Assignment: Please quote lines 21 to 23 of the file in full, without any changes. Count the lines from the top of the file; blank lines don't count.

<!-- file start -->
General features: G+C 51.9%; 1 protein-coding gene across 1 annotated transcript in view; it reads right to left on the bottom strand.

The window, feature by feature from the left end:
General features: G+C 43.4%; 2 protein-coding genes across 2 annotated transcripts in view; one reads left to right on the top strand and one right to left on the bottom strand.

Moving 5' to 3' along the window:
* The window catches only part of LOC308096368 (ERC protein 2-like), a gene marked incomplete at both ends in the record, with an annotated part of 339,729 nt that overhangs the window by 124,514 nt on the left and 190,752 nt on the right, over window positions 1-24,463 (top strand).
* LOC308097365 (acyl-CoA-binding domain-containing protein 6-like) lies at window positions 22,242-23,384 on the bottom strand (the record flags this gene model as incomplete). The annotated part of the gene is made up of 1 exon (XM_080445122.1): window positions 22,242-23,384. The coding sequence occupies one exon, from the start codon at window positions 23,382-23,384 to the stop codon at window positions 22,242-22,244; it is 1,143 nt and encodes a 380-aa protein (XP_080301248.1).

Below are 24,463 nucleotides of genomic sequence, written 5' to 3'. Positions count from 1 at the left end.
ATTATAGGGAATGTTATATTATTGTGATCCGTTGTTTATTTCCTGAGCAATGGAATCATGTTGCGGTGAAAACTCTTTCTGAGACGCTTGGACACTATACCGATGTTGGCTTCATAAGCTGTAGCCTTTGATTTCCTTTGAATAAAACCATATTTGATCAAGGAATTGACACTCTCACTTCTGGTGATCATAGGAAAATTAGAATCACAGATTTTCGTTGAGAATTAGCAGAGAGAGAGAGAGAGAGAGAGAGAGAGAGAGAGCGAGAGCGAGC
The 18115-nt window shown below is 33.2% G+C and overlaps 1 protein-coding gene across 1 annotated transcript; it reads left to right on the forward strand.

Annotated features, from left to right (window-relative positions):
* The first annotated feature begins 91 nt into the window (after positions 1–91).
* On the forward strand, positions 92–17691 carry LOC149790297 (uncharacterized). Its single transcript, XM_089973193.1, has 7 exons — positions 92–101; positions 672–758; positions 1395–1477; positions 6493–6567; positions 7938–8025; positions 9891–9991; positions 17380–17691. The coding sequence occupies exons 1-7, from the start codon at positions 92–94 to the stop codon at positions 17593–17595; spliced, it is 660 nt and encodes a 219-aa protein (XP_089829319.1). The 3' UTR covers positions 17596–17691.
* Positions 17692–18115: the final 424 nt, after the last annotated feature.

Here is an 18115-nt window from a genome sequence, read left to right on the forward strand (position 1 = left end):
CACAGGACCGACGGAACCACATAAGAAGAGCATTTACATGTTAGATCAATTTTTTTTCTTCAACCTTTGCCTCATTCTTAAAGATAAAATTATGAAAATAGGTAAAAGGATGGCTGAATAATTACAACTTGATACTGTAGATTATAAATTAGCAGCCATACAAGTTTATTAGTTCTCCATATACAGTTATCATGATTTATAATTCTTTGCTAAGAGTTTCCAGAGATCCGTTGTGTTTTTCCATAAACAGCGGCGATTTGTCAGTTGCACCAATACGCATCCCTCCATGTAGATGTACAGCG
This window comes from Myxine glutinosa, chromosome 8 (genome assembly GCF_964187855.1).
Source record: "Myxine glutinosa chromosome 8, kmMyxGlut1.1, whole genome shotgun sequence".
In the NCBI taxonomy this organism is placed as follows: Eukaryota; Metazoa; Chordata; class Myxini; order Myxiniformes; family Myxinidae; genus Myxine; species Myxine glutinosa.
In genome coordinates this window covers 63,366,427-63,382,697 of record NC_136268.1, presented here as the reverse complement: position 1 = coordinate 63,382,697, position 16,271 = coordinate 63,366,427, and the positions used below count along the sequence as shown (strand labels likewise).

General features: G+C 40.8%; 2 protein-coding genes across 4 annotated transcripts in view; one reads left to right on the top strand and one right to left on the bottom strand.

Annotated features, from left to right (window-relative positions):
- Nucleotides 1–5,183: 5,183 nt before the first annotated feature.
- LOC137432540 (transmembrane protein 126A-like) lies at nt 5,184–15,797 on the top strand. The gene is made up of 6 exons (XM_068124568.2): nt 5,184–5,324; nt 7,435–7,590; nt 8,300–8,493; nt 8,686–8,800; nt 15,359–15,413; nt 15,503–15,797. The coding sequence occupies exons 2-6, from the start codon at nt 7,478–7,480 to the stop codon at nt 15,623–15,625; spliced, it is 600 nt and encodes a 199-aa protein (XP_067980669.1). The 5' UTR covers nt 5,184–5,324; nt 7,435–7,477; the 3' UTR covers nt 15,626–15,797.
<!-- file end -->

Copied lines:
Annotated features, from left to right (window-relative positions):
- Nucleotides 1–5,183: 5,183 nt before the first annotated feature.
- LOC137432540 (transmembrane protein 126A-like) lies at nt 5,184–15,797 on the top strand. The gene is made up of 6 exons (XM_068124568.2): nt 5,184–5,324; nt 7,435–7,590; nt 8,300–8,493; nt 8,686–8,800; nt 15,359–15,413; nt 15,503–15,797. The coding sequence occupies exons 2-6, from the start codon at nt 7,478–7,480 to the stop codon at nt 15,623–15,625; spliced, it is 600 nt and encodes a 199-aa protein (XP_067980669.1). The 5' UTR covers nt 5,184–5,324; nt 7,435–7,477; the 3' UTR covers nt 15,626–15,797.